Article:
Using anthropometric measures, a study from rural Malawi demonstrates that undernutrition among its older people is a significant problemReference Chilima and Ismail24. In central Uganda, the prevalence of malnutrition, based on BMI and mid upper-arm circumference, within the population aged 60–90 years is reported to be 33% and 52%, respectivelyReference Kikafunda and Lukwago25. Accordingly, the present study shows that a substantial segment of elderly individuals in rural Bangladesh are either undernourished or at risk of malnourishment. According to MNA score, our results show a 26% prevalence of PEM and 62% to be at risk of malnutrition, totalling to a magnitude of nearly 90% of elderly people with a grim nutritional profile. It should be noted that, due to deletion of items such as calf circumference and the query regarding living in a nursing home from the instrument, the cut-offs were lowered by 2 points. The MNA instrument is not validated for use in elderly populations in low-income countries; thus the results need to be interpreted somewhat cautiously. Using the international criteria on classification of CED as BMI < 18.5 kg m− 2, one of the rare studies on adult nutrition in Bangladesh reports CED prevalence of 63% and 72% among adults (19 years and older) in two selected rural areasReference Hels, Hassan, Tetens and Thilsted26. Other studies from Bangladesh also report high prevalences of nutrient deficiencies such as calcium, iron and vitamin AReference Islam, Lamberg-Allardt, Kärkkäinen and Ali18, Reference Hels, Hassan, Tetens and Thilsted26–Reference Ahmed28. However, these figures are not comparable with the results of the current study as they included mostly younger populations and used other indicators for assessing nutritional status. Interestingly, another Asian study on Japanese elderly that employed both MNA and the same BMI cut-offReference Kuzuya, Kanda, Koike, Suzuki, Shosuke and Iguchi22 reported very similar figures (i.e. 20% malnourished and 58% at risk of malnourishment).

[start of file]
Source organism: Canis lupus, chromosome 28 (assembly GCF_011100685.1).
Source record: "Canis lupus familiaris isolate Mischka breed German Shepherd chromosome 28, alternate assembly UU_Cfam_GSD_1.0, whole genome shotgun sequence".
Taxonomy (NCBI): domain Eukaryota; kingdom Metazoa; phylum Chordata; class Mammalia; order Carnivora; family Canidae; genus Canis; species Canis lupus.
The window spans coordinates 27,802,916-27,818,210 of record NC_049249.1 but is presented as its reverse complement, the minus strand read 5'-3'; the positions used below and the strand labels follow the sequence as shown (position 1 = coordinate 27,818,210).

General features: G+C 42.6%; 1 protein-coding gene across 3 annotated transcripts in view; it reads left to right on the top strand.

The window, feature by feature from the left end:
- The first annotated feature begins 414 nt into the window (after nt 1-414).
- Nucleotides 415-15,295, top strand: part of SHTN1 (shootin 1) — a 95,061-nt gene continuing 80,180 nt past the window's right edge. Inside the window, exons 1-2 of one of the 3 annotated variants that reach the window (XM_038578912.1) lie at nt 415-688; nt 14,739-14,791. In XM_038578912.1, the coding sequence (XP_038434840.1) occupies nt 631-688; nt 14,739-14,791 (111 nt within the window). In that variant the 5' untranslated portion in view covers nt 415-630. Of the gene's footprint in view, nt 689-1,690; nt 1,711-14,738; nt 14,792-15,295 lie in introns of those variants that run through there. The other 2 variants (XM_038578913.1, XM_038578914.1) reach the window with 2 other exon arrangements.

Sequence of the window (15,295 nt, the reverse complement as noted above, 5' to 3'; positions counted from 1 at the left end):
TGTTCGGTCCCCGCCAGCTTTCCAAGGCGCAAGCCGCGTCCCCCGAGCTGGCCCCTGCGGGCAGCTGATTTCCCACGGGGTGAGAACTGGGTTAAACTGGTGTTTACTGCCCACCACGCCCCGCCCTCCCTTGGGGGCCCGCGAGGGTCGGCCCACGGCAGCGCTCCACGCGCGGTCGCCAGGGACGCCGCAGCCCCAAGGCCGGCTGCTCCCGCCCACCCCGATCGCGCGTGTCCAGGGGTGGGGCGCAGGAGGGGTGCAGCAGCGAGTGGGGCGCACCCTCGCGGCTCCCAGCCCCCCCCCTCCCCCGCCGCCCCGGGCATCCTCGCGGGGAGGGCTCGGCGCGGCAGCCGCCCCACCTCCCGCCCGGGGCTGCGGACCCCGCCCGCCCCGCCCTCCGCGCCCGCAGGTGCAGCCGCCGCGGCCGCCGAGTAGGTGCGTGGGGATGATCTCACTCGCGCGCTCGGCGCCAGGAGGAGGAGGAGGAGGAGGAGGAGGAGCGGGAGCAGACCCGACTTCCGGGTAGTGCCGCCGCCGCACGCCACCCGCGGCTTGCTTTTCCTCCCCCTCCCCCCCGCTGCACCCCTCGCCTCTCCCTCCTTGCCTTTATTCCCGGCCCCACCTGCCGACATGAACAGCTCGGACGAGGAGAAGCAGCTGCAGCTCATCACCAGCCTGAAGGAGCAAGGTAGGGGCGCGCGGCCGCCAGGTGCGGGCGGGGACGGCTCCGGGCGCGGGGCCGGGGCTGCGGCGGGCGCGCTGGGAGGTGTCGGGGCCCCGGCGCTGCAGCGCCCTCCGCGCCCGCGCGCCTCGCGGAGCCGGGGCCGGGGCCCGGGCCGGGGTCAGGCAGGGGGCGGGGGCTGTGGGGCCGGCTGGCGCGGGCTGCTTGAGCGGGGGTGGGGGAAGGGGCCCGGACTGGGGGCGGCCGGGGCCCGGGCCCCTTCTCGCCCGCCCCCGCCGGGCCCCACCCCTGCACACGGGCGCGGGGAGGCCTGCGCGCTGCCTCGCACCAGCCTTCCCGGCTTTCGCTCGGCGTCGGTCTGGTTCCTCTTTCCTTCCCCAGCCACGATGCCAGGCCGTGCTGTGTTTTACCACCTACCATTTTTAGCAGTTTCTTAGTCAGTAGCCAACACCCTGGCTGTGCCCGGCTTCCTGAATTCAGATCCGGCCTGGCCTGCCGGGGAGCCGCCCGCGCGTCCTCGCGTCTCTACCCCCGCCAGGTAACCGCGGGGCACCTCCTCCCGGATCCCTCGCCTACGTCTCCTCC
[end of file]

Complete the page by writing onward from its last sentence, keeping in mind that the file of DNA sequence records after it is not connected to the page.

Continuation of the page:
In high-income countries, the prevalence of malnutrition assessed with MNA is substantially higher among institutionalised elderly people (30–70%)Reference Cederholm and Hellstrom29, Reference Saletti, Lindgren, Johansson and Cederholm30 than among those living in their homes (5–10%)Reference Vellas, Lauque, Andrieu, Nourhashemi, Rolland and Baumgartner21. Institutionalisation in these contexts indicates requiring intensified care due to sickness or frailty. In Bangladesh, there are no institutions for this special group of elderly people; hence all live at home with the exception of hospitalisation for acute cases. Thus, the prevalence of PEM in free-living elderly persons in Bangladesh corresponds to that found among institutionalised and hospitalised chronically ill elderly individuals in affluent societies. Using MNA, Persson et al. Reference Persson, Brismar, Katzarski, Nordenström and Cederholm31 report similar prevalences of PEM (26%) and moderate PEM or at risk of being PEM (56%) among Swedish geriatric patients as found in our study. Thomas et al. Reference Thomas, Zdrowski, Wilson, Conright, Lewis and Tariq32 describe malnutrition to have reached epidemic proportions in a sub-acute care facility in St. Louis, USA, with the prevalence of either malnourished or at risk of malnutrition among its geriatric patients reported as more than 90%, a figure similar to that in the present study. Among studies of non-institutionalised elderly persons in the USA and Europe, the prevalence of nutritional risk is reported to range between 18% and 41%, whereas none were found to suffer from malnutritionReference Beck, Ovesen and Osler33–Reference Saletti, Johansson, Yifter-Lindgren, Wissing, Österberg and Cederholm35. Finally, in Asia, a population-based study in Taiwan using the MNA reports moderate and high risk of malnutrition among older persons ranging from 1.9% to 3.6%, figures comparable to those of EuropeReference Tsai, Chang, Lin, Chuang, Lin and Lin36.